Small-business owners know how tight credit is in the current economy. But many entrepreneurs who can't get a traditional bank loan may be eligible for something called a microloan.
They're called microloans because they are generally small, short-term loans given to small businesses—often businesses that don't have the collateral or the credit to secure loans in other ways. The Small Business Administration says while microloans are available in amounts up to $50,000, the average microloan is $13,000.
In the microloan program, the SBA gives the funds to a non-profit, community-based lender. The lender has to have business experience and is required to provide training and technical assistance to the borrower.
Small-business owners have to work through the intermediary lender to get microloan financing and are subject to the credit requirements of the lender. Bob Jacobs, President of Robert A. Jacobs & Associates, a company that brings consumer products to mass market retailers, was recently awarded an SBA-backed microloan.
Jacobs' $24,000 business loan came through TMC Working Solutions in San Francisco. Jacobs says TMC has provided him with a mentor and a financial advisor. "Needless to say, I'm looking forward to working with both counselors for the next three years so I can learn as much as I can about each of their areas of expertise," Jacobs says.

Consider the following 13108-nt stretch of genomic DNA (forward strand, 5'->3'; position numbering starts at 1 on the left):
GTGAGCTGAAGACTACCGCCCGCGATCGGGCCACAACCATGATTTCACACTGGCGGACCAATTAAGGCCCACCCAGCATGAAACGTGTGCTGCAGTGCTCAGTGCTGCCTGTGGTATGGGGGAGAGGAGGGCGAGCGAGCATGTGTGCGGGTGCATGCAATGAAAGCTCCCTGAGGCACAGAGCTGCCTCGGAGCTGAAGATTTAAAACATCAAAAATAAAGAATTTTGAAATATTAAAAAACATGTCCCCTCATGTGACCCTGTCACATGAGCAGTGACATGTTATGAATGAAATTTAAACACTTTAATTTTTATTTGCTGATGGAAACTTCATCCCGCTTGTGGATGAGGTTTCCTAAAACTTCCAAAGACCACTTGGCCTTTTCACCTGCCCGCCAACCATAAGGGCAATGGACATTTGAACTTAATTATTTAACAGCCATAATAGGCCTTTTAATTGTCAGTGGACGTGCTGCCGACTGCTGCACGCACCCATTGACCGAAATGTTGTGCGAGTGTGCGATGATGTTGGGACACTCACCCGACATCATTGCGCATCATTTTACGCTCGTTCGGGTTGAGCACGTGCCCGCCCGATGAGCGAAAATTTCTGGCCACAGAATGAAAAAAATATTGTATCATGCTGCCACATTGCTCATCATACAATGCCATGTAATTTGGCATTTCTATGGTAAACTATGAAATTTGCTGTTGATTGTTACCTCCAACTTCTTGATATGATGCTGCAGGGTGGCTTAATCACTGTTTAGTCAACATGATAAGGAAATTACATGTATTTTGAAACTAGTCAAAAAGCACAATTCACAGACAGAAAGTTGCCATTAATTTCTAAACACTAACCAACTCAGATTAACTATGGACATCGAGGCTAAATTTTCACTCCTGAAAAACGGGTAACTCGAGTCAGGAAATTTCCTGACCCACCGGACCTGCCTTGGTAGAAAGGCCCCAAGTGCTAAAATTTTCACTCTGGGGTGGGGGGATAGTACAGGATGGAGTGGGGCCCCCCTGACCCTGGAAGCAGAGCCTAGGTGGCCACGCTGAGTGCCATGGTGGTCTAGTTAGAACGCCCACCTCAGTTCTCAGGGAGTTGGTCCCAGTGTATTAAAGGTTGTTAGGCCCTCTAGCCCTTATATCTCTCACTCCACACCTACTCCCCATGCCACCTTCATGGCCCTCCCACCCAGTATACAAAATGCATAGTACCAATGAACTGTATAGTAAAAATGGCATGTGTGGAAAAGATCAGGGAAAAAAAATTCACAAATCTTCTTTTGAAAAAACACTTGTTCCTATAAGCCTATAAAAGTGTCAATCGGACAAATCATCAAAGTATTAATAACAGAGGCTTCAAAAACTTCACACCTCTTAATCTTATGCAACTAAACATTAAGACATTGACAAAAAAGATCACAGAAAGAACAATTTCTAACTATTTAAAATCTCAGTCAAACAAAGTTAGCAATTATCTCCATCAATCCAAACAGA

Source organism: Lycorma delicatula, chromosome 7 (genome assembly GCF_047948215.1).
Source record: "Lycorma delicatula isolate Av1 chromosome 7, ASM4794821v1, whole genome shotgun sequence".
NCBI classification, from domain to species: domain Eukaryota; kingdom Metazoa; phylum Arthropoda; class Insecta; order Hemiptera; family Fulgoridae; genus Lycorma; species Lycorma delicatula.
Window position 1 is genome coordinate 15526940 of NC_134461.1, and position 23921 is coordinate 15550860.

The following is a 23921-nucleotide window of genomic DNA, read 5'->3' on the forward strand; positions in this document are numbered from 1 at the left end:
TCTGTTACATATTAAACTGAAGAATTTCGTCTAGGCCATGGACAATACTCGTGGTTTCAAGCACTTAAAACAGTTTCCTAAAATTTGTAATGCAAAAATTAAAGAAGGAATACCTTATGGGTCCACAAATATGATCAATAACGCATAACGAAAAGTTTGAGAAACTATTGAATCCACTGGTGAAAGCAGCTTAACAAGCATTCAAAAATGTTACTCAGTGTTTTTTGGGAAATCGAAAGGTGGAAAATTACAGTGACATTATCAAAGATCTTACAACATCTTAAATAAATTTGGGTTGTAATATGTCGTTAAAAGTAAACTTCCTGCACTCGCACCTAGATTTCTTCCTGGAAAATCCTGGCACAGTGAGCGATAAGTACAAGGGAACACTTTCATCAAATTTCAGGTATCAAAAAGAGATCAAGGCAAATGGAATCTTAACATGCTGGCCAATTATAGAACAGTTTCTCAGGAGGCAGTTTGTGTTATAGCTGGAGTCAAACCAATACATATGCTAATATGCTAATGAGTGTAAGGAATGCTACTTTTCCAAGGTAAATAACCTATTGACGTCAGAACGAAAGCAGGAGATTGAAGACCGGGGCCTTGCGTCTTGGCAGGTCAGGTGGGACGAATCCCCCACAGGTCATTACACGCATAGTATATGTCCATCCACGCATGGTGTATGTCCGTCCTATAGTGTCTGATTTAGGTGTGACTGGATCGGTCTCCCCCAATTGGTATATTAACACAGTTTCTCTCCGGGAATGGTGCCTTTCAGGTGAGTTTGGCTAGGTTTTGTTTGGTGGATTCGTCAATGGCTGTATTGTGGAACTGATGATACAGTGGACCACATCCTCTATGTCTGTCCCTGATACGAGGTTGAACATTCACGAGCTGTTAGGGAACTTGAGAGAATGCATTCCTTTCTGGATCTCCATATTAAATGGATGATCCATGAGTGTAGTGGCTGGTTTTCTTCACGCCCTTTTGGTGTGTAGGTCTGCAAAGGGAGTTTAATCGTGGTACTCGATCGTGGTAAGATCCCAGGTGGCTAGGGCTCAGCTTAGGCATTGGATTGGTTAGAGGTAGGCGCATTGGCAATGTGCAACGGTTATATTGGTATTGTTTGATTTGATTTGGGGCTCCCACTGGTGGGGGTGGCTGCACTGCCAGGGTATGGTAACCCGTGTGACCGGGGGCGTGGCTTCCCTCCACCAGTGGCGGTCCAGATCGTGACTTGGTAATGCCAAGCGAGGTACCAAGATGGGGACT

There are restrictions about what SBA microloans can fund. They can be used for:
- Working capital—purchase of inventory or supplies
- Purchase of furniture or fixtures
- Purchase of machinery or equipment
SBA microloans can't be used to pay off existing debts or to purchase real estate.
Jacobs will be using his loan for operating expenses, which include purchasing inventory and for the travel expenses he incurs while meeting with retail buyers.
The CDFI, or Community Development Financial Institutions Fund, is part of the U.S. Treasury Department. The CDFI provides money and tax credits for organizations that promote development in urban and low-income communities. That development can include loans for startup businesses. Organizations that want to be a part of the CDFI have to apply for certification first and funding second.
Friends, Family and Foundations
Microloans don't have to come from banks or other financial institutions.
Liz Long, with Bag the Habit, a manufacturer of reusable shopping bags, says her company has been using microloans from different sources to support inventory growth for the past year.
"We have worked with the Tory Burch Foundation and The Intersect Fund as well as gathered family and friends together in a Kiva-like fashion," Long says. "They pool money, give us a loan, and we repay them plus a percent of the profits we make when selling the inventory. We call that our 'Personal Shares Program.'"
Kiva is a non-profit dedicated to connecting lenders with people intent on eliminating poverty. Someone can apply for a Kiva loan and once it's approved the funds become immediately available. After that, Kiva looks for a lender within its network. As the borrower repays the debt the money goes back into the lender's account and the lender can decide to cash out or reinvest. Kiva reports than more than 70 percent of its lenders choose to reinvest.
Carla Turchetti is a veteran print and broadcast journalist who likes to break a topic down and keep her copy tight. That's why this bio is so brief! Carla blogs via Contently.com.